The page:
Gilbert Marosi, artist, pioneers a vanguard approach to painting nudes a quotable
(PRWEB) October 18, 2011
There are myriad ways to paint the nude. From the lissome rendering of Boticelli’s “birth of Venus” to the wildly geometric Picasso’s “Les Demoiselles d'Avignon”
Gilbert Marosi illustrates a radical approach to painting the nude. Most nude artists are slaves to rendering a reasonably accurate representation of their subject. Marosi’s intent is to emphasize a three dimensonial approach. As an illustration, take the painting “Faraway.”
The clashing color field scream tension, yearning, hope, despair. “Faraway” exudes sexual, animal desire. The abstract background cuts into the nude as if it was a living entity.
Another collection along that vein is Lovelies a la deconstruct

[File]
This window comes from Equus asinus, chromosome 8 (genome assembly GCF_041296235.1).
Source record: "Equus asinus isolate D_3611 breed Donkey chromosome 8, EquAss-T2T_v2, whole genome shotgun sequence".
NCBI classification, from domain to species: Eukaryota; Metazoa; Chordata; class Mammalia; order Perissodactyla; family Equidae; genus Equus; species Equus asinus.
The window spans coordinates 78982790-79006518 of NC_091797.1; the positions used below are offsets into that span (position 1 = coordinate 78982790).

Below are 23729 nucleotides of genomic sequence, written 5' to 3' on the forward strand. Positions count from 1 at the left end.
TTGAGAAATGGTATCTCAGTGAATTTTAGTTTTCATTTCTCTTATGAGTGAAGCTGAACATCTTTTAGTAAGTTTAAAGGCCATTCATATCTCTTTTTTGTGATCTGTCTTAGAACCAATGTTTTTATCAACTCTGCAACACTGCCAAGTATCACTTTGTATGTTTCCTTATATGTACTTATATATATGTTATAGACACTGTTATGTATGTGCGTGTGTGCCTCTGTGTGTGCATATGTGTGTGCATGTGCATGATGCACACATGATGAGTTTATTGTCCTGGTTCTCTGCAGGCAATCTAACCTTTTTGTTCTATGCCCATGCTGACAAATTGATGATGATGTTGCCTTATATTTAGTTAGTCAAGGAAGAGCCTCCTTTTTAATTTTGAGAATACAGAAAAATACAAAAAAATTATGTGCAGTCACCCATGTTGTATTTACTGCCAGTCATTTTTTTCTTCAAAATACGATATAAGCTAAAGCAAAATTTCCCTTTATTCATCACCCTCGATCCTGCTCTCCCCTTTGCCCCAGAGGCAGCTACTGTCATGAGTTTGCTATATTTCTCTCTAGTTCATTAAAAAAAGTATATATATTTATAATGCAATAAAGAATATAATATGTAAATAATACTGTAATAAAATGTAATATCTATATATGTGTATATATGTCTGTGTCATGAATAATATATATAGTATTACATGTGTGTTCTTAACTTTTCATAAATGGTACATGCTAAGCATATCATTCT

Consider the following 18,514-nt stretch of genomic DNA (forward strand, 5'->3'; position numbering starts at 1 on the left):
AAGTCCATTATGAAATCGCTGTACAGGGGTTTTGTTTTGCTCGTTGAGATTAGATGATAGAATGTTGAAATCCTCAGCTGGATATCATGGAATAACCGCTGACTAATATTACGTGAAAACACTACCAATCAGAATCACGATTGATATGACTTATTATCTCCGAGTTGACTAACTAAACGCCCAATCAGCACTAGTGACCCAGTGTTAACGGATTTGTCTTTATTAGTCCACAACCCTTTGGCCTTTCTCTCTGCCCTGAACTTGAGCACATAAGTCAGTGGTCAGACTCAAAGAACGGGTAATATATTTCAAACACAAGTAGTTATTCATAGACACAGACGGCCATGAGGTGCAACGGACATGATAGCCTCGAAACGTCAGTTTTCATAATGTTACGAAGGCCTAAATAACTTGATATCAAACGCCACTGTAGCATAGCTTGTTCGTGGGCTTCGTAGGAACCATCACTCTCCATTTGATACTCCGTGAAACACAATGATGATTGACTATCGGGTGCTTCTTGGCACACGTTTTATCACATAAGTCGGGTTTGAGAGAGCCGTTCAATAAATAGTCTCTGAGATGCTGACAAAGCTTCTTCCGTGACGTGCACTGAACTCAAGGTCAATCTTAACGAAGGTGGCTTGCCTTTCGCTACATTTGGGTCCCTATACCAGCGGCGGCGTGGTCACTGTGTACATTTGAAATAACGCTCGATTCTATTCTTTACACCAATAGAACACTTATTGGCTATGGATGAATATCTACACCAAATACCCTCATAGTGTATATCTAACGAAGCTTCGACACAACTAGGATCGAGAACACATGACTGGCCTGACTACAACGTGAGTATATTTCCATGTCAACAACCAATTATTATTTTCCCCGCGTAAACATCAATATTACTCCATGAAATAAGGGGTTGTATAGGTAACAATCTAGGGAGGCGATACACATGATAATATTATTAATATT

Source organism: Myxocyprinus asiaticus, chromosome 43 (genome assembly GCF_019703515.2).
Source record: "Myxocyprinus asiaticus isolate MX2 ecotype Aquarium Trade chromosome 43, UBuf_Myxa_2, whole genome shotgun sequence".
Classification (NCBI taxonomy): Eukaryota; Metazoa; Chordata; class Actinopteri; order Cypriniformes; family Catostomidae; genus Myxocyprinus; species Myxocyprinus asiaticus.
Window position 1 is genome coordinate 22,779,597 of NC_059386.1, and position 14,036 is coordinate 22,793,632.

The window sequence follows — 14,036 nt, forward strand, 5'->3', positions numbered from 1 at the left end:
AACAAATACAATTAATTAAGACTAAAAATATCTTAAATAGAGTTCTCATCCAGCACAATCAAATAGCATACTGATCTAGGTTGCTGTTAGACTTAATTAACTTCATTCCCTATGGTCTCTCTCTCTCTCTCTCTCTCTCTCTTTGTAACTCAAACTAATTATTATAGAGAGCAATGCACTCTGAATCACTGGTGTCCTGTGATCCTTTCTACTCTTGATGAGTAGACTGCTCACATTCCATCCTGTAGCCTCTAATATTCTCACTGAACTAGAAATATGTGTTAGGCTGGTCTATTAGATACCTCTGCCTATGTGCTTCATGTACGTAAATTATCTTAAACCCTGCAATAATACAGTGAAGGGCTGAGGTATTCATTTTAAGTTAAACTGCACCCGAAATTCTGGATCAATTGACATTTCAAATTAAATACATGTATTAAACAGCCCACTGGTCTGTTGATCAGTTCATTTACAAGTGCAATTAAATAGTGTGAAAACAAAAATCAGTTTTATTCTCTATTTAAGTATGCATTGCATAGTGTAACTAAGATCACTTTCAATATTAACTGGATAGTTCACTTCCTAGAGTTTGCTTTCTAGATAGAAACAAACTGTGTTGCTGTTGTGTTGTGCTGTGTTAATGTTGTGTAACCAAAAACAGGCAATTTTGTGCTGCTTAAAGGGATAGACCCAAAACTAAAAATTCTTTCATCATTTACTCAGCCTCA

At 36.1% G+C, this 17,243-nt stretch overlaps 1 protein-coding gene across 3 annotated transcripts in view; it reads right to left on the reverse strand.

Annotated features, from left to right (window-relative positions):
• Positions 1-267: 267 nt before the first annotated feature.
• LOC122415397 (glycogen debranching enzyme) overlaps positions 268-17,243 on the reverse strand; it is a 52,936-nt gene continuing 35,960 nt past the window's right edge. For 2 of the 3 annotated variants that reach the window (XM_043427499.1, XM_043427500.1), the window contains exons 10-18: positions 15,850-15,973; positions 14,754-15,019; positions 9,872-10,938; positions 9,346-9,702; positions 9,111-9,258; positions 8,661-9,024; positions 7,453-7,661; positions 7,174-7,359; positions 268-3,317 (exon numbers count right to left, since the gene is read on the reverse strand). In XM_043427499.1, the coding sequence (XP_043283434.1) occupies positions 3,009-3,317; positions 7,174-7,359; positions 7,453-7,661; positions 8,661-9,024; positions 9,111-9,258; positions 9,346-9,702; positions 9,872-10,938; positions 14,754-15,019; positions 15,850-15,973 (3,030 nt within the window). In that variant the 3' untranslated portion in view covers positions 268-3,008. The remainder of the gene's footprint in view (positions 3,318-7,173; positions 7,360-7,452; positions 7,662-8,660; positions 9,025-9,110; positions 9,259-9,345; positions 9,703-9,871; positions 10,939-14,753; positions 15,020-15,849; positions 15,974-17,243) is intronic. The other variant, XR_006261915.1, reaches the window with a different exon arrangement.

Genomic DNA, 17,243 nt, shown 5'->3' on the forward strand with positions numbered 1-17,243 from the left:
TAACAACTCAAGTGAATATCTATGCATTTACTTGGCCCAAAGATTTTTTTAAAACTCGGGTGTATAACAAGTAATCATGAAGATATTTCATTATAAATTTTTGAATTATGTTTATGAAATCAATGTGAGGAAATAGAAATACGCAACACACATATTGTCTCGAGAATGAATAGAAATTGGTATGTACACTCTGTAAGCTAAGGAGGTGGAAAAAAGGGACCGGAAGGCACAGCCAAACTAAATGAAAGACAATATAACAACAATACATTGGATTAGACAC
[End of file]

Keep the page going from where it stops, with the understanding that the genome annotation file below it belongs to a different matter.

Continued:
Marosi has spent years painting abstracts. According to Marosi “This demands a skill totally unrelated to that of the figurative artist who is essentially in a cage.” To paint an accurate figure the artist must be finely attuned to all the fine nuances of the flesh.” “To paint an abstract one must be wild, uninhibited.” “The artist must be able to slash his way through a painting, close his eyes and let go.” “The result will be apparent if it is good, and if not, the artist must dance, weave, slither through the painting until it, as a living entity, tells the artist it is done.”
In the painting “Lost in space,” the nude almost steps out of the canvas. On the other hand, the painting “Back nude”, paint strokes vary from hot to cold, thereby portraying the ambivalence of the master woman. The abrupt color changes through the painting represent a symphony of human desires.
Another fascinating collection is Nudes, twilight zone